Once or twice a year, I get into a very introspective state—far more than the usual overprocessing—and render myself sexless, unattractive, repulsed, all of it. The idea of pursuing anyone gives me a headache, as I think of all the wasted hours I spent chasing, being chased, rejecting, being rejected…only to end up back where I started. These decompressing periods are never planned, but they naturally arise, and it’s a good time to wipe clean any slate and remind myself that I have very important pursuits independent of my libido. The funny thing is that I still think about sex and relationships constantly, but in a more reflective way: why do I base my own self-worth on how successful I’m interacting with other ambitious, liberated, vapid men? And why, when these social cocoons arise each year, do I feel most fulfilled? There is such satisfaction in getting off alone—so I suppose I’m never totally sexless—, then going to sleep, and worrying not one bit about how I will catalog the experience, nor how I will be cataloged by the beating heart asleep beside me.
“How’s dating yourself going?” Bart asked snarkily over lunch. “It’s kind of the gay dream, isn’t it?” Luckily, I had darling sulky Peter on my side of the table: “Don’t get all holier-than-thou, Bart,” he said. “How many times did you claim to be done dating and totally celibate? Nothing about this game has changed since you got in a relationship.” “I’m only off the radar for the time being,” I told them both. “You know how it goes. Calibrating. Preparing for the next round of batterings.” Bart chimed in, done with his banter: “I know, I know. Whenever my self-confidence was lower than usual, I had to protect myself from the constant judgment.” “I never said my self-confidence was low,” I said defensively. Bart stared at Peter and me silently from across the table. “Oh, my bad,” he said. “I guess I mistook your empowerment exercise for pouting. Promise this has nothing to do with Omar and Joanie?” He saw right through me.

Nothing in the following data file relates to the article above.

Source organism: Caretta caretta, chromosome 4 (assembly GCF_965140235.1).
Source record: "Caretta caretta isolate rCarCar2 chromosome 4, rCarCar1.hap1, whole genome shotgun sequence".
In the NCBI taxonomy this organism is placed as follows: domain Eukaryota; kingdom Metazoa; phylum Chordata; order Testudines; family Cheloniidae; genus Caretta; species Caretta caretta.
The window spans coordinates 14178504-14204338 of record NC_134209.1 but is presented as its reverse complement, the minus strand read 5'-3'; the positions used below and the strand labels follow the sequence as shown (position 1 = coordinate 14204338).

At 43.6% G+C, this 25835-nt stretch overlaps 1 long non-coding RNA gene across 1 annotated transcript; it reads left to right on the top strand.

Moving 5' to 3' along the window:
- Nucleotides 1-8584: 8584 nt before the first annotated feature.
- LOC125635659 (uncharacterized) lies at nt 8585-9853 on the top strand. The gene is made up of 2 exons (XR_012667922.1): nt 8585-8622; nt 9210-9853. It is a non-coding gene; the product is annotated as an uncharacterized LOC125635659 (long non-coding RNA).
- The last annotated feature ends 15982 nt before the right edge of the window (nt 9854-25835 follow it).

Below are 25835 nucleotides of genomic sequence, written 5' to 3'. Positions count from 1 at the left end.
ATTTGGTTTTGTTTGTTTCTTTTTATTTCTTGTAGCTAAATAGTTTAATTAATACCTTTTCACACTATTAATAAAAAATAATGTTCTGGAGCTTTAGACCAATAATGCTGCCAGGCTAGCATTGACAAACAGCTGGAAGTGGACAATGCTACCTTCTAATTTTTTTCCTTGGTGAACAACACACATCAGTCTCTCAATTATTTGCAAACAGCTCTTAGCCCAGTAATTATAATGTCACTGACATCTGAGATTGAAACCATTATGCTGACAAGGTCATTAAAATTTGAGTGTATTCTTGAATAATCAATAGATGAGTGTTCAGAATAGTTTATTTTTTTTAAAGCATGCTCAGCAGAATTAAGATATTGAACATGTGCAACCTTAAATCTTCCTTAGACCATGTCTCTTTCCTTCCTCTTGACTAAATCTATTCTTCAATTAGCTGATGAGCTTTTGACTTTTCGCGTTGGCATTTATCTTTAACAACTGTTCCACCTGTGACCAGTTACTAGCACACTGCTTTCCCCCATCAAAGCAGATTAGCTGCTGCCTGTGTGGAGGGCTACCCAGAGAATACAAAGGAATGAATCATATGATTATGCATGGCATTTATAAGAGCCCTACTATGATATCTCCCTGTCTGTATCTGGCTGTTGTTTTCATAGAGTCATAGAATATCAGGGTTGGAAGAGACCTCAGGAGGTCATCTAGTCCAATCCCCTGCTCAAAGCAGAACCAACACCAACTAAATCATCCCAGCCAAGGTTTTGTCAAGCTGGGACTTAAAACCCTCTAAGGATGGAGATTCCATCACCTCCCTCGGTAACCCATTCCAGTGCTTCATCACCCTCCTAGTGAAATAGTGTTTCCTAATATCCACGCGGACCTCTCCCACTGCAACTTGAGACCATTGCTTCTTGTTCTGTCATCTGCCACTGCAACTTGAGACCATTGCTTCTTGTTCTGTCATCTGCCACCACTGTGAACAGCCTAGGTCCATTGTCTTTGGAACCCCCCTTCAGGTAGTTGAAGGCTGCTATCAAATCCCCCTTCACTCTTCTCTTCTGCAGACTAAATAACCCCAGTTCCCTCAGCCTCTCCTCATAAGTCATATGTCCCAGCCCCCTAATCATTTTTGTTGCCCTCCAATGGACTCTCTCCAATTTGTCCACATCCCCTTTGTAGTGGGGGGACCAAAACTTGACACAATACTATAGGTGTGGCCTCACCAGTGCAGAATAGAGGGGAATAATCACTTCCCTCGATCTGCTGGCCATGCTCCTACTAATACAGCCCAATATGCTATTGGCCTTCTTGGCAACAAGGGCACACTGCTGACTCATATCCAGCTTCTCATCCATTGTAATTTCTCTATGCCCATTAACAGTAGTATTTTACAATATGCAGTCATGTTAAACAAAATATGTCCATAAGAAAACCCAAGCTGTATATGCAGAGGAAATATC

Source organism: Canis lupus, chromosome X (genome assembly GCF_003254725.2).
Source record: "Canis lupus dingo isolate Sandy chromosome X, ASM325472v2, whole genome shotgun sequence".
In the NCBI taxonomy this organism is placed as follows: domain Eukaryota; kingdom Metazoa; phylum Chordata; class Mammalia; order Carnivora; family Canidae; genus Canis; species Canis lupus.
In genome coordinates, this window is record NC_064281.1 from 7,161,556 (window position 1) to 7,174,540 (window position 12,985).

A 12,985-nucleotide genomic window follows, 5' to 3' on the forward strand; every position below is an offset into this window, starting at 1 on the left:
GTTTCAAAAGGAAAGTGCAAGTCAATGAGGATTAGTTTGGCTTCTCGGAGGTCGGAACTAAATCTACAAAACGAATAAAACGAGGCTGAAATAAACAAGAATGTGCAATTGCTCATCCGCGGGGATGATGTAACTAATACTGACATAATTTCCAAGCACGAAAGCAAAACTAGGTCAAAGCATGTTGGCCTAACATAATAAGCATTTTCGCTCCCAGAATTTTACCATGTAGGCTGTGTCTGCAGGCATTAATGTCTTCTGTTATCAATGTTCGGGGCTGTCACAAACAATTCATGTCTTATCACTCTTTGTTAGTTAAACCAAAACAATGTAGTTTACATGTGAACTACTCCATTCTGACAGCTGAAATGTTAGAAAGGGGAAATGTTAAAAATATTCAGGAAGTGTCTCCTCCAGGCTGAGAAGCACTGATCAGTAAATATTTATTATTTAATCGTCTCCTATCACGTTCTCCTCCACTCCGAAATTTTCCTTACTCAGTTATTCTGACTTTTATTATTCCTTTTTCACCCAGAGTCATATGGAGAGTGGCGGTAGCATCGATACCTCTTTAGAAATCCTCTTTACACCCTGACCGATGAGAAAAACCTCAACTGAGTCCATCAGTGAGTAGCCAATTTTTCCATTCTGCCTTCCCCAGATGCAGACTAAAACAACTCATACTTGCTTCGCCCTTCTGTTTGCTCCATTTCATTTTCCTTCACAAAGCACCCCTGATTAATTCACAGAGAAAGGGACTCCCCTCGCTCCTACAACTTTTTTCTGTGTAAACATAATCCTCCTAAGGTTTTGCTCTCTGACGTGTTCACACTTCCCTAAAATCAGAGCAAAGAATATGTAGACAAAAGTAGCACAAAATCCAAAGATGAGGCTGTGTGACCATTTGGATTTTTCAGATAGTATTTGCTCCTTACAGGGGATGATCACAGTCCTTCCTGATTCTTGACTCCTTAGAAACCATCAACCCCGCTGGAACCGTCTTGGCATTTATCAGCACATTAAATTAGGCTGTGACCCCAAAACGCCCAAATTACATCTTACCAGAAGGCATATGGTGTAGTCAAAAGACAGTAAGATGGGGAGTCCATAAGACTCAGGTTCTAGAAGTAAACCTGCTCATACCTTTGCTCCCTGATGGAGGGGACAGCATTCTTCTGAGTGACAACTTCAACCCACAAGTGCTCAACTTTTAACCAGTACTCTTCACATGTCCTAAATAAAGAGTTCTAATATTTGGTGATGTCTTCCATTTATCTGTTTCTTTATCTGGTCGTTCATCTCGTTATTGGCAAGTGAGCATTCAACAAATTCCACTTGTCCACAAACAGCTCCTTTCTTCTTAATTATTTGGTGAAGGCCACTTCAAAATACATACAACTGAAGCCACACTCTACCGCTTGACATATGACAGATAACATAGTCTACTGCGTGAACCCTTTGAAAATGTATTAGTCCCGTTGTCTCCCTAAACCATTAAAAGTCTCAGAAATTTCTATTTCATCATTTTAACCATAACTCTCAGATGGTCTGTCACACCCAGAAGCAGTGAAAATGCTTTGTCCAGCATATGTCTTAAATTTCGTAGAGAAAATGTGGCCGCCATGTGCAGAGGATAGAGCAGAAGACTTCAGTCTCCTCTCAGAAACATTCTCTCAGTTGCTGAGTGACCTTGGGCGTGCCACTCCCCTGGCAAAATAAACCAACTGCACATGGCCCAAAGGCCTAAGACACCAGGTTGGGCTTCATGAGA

Peter stayed late at my apartment that night; I was sending work emails and he lounged about, not wanting to go home. “How’s Grindr, my dear?” I asked, assuming that’s what had his attention as he stared into his phone. “It’s annoying,” he responded. “So is Tinder. And Hinge. And Scruff.” “You’re hitting it hard, huh? Weren’t you the one feeling undateable as an unemployed person?” “Well, I’m not looking for dates right now,” he replied. “Though I can’t say much for my luck getting laid.” I saddled up next to him, scanning the Grindr crowd. “Wait, why are you a torso?” I asked, pointing out his headless, shirtless profile photo. “If someone says hello to me and I don’t think he’s cute, I feel less guilty about rejecting him, since I’m faceless,” Peter said. “He can’t assign any hatred to me.” “How thoughtful of you,” I replied. “That way, he can just hate himself a little more.” We both chuckled, having been there too many times.
Dad called me on Wednesday for our routine checkin. He had just finished a solo camping trip to New Mexico and gave me all the highlights. Then, he asked about Joanie: “I hope you don’t hate her. Do you?” “Not at all,” I said. “She’s growing too fast, and I don’t know enough about music to help her. But I’m disappointed that there was no conversation leading up to it. The way she handled it kind of sacrificed our friendship. I just hope she’ll be her usual self when we finally come back around.” “If you would have held her back, then she probably made the right decision,” Dad said. “And I’m guessing she’s not proud of how she handled things, either. I bet she’s thinking she burned this bridge. Don’t forget what you told me just now, kiddo. I know you think you’re all hard and selfish these days, but you aren’t letting the bridge burn, and most people would be too proud to ever let her back in—most people would happily let it go down in flames.”
Before he hung up, Dad’s tone got very serious: “Eric, do you think you should see someone? A professional. You’ve really been through it this year. First Sam, now this with Joanie. Maybe you could try to sort it all out, prevent yourself a breakdown maybe. Or at least get a highly certified neutral opinion on what’s good for you.” Admittedly, I had considered it before, mostly as a casual ongoing thing since a few friends spoke highly of their own therapists. Peter had been seeing one primarily to make sense of his professional identity, trying to figure out his purpose, or to be content with not figuring out a purpose. “She’s great,” he said of his. “What seemed like a dead end feels open now. I can ask her to recommend someone for you… what should I tell her is your main problem?” I didn’t know I needed a “main problem,” and I really didn’t want someone else to diagnose one for me.
“It just seems silly that you don’t think therapy would be useful given all the shit you’ve endured,” Bart said. “Honestly, I’ve worried about you a lot this year. We all have. Why are you too proud to ask for help after these things? I mean, you just ran away to Chicago to live a pretend life after Sam died.” I didn’t understand his concern; to me, coping with loss on my own was a greater victory than relying on other people—much less paying a stranger—to help me through it. Bart, whom I met at rock bottom, recalled a certain 25-year-old version of me, though, and he dialed in a favor. I got a call later that day from someone I hadn’t spoken to in nearly two years: my AA sponsor.